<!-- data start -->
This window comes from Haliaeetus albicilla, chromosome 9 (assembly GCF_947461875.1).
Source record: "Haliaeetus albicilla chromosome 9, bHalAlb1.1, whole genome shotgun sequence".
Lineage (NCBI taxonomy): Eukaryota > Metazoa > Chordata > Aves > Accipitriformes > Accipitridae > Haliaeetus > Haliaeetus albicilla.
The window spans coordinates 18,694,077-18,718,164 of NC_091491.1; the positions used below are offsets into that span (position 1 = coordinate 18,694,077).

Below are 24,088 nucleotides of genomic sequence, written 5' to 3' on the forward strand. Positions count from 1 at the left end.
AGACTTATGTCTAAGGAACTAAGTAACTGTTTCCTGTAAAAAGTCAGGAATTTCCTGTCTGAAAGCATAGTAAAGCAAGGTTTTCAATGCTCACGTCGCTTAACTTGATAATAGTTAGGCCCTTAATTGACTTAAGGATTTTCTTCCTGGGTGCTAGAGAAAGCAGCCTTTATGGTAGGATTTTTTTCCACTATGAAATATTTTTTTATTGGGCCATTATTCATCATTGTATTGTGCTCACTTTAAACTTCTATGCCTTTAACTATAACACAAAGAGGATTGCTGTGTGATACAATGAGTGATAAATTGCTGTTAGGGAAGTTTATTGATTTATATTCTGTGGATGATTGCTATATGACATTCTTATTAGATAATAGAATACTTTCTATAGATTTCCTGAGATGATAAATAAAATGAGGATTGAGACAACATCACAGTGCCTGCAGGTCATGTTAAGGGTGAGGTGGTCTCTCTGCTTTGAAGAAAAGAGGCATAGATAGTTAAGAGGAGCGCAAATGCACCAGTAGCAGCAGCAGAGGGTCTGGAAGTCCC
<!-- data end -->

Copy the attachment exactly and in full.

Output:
This window comes from Haliaeetus albicilla, chromosome 9 (assembly GCF_947461875.1).
Source record: "Haliaeetus albicilla chromosome 9, bHalAlb1.1, whole genome shotgun sequence".
Lineage (NCBI taxonomy): Eukaryota > Metazoa > Chordata > Aves > Accipitriformes > Accipitridae > Haliaeetus > Haliaeetus albicilla.
The window spans coordinates 18,694,077-18,718,164 of NC_091491.1; the positions used below are offsets into that span (position 1 = coordinate 18,694,077).

Below are 24,088 nucleotides of genomic sequence, written 5' to 3' on the forward strand. Positions count from 1 at the left end.
AGACTTATGTCTAAGGAACTAAGTAACTGTTTCCTGTAAAAAGTCAGGAATTTCCTGTCTGAAAGCATAGTAAAGCAAGGTTTTCAATGCTCACGTCGCTTAACTTGATAATAGTTAGGCCCTTAATTGACTTAAGGATTTTCTTCCTGGGTGCTAGAGAAAGCAGCCTTTATGGTAGGATTTTTTTCCACTATGAAATATTTTTTTATTGGGCCATTATTCATCATTGTATTGTGCTCACTTTAAACTTCTATGCCTTTAACTATAACACAAAGAGGATTGCTGTGTGATACAATGAGTGATAAATTGCTGTTAGGGAAGTTTATTGATTTATATTCTGTGGATGATTGCTATATGACATTCTTATTAGATAATAGAATACTTTCTATAGATTTCCTGAGATGATAAATAAAATGAGGATTGAGACAACATCACAGTGCCTGCAGGTCATGTTAAGGGTGAGGTGGTCTCTCTGCTTTGAAGAAAAGAGGCATAGATAGTTAAGAGGAGCGCAAATGCACCAGTAGCAGCAGCAGAGGGTCTGGAAGTCCC